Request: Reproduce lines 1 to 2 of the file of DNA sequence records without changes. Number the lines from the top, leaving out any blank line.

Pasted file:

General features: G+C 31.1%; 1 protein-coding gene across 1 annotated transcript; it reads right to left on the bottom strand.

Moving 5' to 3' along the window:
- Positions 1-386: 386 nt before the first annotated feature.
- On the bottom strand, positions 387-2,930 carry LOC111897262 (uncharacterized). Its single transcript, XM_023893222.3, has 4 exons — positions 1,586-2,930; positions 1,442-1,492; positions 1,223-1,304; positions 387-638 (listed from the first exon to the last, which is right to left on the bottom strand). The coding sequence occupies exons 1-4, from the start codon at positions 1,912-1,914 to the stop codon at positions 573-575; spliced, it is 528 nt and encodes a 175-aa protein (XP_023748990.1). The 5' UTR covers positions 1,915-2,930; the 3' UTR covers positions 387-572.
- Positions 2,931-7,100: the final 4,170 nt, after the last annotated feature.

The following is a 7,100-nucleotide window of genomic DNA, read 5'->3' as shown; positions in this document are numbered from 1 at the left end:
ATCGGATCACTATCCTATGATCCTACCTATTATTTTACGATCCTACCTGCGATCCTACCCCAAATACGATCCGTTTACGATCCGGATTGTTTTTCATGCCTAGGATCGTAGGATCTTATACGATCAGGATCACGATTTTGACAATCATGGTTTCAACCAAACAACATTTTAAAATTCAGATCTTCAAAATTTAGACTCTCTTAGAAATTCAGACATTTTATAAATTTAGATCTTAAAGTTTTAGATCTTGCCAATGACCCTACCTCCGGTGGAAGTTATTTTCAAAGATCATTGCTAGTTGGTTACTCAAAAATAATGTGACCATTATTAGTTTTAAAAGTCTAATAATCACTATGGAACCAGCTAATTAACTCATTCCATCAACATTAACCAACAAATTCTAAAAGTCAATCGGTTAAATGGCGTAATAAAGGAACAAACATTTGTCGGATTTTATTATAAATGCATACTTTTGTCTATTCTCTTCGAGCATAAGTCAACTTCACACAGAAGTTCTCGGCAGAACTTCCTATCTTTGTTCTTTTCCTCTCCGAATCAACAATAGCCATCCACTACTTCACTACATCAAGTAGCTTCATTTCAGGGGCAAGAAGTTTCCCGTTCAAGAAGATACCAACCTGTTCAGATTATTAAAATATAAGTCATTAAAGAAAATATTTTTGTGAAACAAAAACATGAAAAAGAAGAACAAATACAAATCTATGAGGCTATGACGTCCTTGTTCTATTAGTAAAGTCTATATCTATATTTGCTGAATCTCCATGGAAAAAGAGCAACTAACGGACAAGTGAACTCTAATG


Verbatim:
General features: G+C 31.1%; 1 protein-coding gene across 1 annotated transcript; it reads right to left on the bottom strand.

Moving 5' to 3' along the window: